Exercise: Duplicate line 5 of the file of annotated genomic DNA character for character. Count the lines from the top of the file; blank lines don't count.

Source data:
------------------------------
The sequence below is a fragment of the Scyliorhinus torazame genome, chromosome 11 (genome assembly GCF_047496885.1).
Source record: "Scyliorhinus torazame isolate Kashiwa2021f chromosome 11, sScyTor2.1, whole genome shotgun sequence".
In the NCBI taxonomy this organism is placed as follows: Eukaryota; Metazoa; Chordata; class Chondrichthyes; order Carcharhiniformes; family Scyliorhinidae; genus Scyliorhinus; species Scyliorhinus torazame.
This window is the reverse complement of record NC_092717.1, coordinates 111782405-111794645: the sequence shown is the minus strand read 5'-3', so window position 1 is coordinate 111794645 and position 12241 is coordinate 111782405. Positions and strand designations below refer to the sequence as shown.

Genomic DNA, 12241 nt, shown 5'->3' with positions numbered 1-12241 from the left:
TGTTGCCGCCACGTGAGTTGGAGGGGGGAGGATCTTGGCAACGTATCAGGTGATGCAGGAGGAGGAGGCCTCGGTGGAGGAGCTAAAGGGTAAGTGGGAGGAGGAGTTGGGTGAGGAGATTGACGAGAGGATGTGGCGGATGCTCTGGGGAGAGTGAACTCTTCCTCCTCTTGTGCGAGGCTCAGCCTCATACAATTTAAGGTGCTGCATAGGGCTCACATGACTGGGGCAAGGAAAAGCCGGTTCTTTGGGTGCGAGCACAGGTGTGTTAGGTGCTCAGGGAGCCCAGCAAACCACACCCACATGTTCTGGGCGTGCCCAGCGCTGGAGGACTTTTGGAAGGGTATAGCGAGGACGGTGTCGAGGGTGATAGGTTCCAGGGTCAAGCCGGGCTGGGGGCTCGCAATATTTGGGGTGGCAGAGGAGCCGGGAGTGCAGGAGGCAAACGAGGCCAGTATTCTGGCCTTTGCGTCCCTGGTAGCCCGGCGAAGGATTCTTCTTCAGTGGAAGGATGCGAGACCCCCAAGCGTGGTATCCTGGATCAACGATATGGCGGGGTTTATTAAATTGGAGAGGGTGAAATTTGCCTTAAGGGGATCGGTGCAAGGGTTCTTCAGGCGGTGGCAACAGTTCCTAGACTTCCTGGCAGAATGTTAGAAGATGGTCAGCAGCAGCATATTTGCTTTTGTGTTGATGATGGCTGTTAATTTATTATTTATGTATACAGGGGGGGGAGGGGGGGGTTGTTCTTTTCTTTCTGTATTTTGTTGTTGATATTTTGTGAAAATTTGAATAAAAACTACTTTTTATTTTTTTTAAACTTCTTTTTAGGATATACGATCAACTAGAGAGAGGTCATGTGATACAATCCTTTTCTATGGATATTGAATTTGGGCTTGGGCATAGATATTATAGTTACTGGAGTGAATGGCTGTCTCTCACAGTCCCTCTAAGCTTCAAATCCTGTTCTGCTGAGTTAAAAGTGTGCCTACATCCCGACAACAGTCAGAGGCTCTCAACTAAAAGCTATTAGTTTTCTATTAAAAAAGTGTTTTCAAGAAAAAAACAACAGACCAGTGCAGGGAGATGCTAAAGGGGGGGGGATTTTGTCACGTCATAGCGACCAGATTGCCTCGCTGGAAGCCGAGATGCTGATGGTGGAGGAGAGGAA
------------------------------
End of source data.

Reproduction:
Genomic DNA, 12241 nt, shown 5'->3' with positions numbered 1-12241 from the left: